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‘The L Word’ is always a lightning rod. Why this season is its most controversial yet

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  Rosie O’Donnell as Carrie, left, and Katherine Moennig as Shane in “The L Word: Generation Q.” (Kelsey McNeal / Showtime)

“There’s no reason we can’t all get along … at separate tables.”

Shortly after hearing this comment in Season 2 of “The L Word: Generation Q,” Carrie (Rosie O’Donnell), a self-loathing caricature of a messy fat butch, stands drunk under an umbrella held up by her friends Shane and Tess. Carrie, her suit ill-fitting and face soaking wet from tears, slurs her words as she asks the two of them if she is good enough.

“People,” she blubbers, losing her balance, “have always thought that I’m a problem.”

The “problem” of the butch, or gender non-conforming members of the lesbian and trans community, has been something “The L Word” has struggled with since it first let prime-time audiences in on the way that lesbians lived and loved in Los Angeles back in 2004.

“The L Word: Generation Q,” a reboot of the original Showtime series, is positioned as a modern update of the original, and its diverse cast constitutes an important step for queer representation on television. But this season has raised more criticism, questions and confusion than perhaps any in the franchise to date: the optics of representation can only do so much when narratives are one-dimensional, fractured or guided by outdated tropes.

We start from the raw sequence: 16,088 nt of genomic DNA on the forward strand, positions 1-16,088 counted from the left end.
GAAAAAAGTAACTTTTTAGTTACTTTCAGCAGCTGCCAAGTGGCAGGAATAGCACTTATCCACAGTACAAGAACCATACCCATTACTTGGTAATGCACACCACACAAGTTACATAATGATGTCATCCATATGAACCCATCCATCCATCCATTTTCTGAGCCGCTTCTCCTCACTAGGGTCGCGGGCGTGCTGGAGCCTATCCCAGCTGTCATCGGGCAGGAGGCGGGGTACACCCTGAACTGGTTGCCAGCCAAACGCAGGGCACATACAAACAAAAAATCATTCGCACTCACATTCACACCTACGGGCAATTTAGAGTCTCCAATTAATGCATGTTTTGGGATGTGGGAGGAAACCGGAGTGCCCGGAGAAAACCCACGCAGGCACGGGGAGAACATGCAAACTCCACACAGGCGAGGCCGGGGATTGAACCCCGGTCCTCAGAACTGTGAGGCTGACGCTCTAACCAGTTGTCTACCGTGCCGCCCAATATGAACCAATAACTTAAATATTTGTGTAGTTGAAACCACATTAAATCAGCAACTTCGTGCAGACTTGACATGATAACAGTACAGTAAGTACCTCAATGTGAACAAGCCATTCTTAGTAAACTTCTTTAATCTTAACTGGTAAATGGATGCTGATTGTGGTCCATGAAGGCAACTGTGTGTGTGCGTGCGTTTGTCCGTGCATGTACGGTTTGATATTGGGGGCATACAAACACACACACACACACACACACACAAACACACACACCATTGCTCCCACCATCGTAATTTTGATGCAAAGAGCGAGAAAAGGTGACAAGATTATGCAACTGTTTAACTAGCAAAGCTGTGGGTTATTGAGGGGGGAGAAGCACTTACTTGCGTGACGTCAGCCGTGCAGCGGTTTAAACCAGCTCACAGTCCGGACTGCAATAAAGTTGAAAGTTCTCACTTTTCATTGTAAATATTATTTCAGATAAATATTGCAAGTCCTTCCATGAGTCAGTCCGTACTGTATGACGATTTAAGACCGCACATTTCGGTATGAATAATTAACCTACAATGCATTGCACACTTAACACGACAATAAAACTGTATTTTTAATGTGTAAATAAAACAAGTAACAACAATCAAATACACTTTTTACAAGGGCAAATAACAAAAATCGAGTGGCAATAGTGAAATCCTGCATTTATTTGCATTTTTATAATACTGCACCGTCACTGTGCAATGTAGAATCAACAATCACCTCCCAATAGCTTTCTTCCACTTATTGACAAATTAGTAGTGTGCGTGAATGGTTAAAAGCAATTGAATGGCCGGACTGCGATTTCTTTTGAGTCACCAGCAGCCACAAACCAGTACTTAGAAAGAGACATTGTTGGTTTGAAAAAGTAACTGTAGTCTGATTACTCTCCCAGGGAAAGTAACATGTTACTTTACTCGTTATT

Let me assure you I am an “L Word” superfan. I used to run to Blockbuster to get the DVDs on their release date and have seen every episode multiple times. I had a razor-cut mullet for 10 years because of Shane — and Tegan and Sara’s “The Con” if we’re being fully transparent. I’m not here to cancel it, kill my idols or persuade you not to watch. Like most fans, I love to sit in the rare space between lesbian nostalgia and emergence promised by “Generation Q.”

But I am also with the discourse that has moved, over the last 10 weeks, from excited to bewildered to upset, with numerous fans calling the show unwatchable. “To L and Back: An L Word Podcast” has described the recent implosion as hitting not “like a bang, but with a deeply confusing whimper.” Lesbian Instagrammer Maddy Court, who keeps a weekly blog about the series, has called the plot lines “sudden and half-baked,” and one commenter referred to their attachment to “Generation Q” as akin to “trauma bonding.”

Lena Waithe as Eddie in “The L Word: Generation Q.” (Liz Morris/Showtime)Lena Waithe as Eddie in “The L Word: Generation Q.” (Liz Morris/Showtime)

Indeed, many of the pitfalls of the old series persist, and are simply tweaked for a new generation. Shane’s brief visit to a Black lesbian poker club run by a stud named Eddie (played by Lena Waithe) may remind viewers of Alice’s awkward and problematic stint chasing Papi through bars and clubs in a pre-gentrified East L.A. shot from a painfully white gaze. After Shane is ejected from Eddie’s poker club, she appropriates the idea. Eddie and her club appear in only one episode, serving as a snappy vignette for writers to include the word “reparations” without a substantial nod to why this conversation is timely and relevant. And though the series is clearly tackling the original’s biphobia by giving Alice a cisgender, heterosexual male love interest, framing a Black man as bumbling, smelly breathed and willing to put up with Alice’s shame and indifference toward him is hardly progress.